Wah Chang Remembered

As it’s Asian Heritage Month, I thought it would be the perfect time to look at the life and career of an Asian American (Chinese American, to be specific) special effects artist who I feel hasn’t gotten the wide recognition he truly deserves: Wah Chang.

Wah Ming Chang was born in the summer of 1917. Although born in Hawaii, it was not until his family moved to San Francisco two years later that his passion for sculpting developed. This was due to his parents’ business, the HoHo Tea Room, becoming a popular hangout for artists.

Although his IMDB profile and Wikipedia entry both list a plethora of films that he is claimed to have worked on, much of them are marked as him having done uncredited work. Sadly, given the relative lack of confirmed information about Wah Chang online (even on Google Books), it is hard to tell fact from fiction. Adding to the confusion is Chang’s own humble nature. When his firm won an Award for its special effects work, Chang was not named on said award due to an issue with the credits submission process. He did not raise a fuss over the matter, apparently content with the fact that everyone else was named. According to his friend Bob Burns, Wah Chang was always humble and never one to boast. As a result, it’s highly possible that he really did work on all of the above-mentioned projects without credit and never went out of his way to change that.

The earliest claimed example of Chang’s genre work is from 1934, when Chang created (and apparently wore) a dinosaur costume for The Lost Island, an uncompleted film best known for starting the rumor that Charles Gemora played King Kong. He sculpted animation reference models at Disney in his early 20’s. It is also known that he worked on several of George Pal’s Puppetoons in the 40’s, which is also when he befriended fellow employee Gene Warren. This lead to them forming their own special effects company, Centaur Productions, in the early 50’s.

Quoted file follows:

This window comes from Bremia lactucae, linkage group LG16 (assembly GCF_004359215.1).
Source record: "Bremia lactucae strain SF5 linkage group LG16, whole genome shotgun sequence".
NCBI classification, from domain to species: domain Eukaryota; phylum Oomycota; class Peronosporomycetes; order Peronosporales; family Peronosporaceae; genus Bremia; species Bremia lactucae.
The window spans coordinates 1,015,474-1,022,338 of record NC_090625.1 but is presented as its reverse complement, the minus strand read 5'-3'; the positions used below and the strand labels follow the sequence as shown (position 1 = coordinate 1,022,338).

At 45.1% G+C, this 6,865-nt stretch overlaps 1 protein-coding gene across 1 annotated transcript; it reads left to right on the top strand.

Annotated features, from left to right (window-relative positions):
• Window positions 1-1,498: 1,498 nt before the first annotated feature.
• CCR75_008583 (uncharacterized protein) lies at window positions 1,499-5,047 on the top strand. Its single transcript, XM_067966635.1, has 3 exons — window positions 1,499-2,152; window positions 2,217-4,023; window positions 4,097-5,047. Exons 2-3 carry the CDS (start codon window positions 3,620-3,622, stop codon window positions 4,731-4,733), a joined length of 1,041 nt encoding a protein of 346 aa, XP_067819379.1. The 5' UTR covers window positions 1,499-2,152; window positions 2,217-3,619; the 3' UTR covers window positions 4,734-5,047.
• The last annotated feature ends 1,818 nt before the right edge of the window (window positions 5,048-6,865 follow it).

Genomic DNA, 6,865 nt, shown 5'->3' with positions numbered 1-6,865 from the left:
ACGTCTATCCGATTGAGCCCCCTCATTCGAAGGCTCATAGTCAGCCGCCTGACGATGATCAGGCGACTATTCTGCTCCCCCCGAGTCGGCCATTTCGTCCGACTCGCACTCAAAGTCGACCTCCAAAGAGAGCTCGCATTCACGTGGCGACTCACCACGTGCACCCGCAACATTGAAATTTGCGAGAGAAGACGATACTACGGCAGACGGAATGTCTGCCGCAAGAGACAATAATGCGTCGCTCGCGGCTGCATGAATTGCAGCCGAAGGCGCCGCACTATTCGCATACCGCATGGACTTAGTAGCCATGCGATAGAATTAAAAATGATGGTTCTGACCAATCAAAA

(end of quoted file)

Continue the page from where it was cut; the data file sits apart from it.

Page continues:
One such project was the creation of the spider puppet seen in Cat Women of the Moon. There are claims that he also designed the puppet used in Tarantula, which allegedly was reworked and reused in Missile to the Moon. However, some argue that this wasn’t quite the case. When Centaur Productions closed, the two started up Project Unlimited in the late 50’s by partnering with Tim Baar. Whereas Centaur Productions tended to focus on humorous stop-motion animation work and certain effects for low budget films, Project Unlimited provided a variety of special effects for bigger, more serious projects: everything from stop-motion to props. In fact, famed animator Jim Danforth got his start as part of the Project Unlimited team! Chang and the Project Unlimited team handled the effects work on films like Dinosaurus (a prop from this was later reused in an episode of The Twilight Zone), The Time Machine (Chang created the titular machine and the “Sphinx”), Master of the World, The Wonderful World of the Brothers Grimm, replacement effects work on Journey to the Seventh Planet, 7 Faces of Dr. Lao, The Outer Limits, and many others. Jack The Giant Killer was one of their more interesting (to me) projects. The film’s two-headed giant was originally designed by Luis McManus, had its armature built by Marcel Delgado (who worked on the original King Kong) and had its body built up by Wah Chang!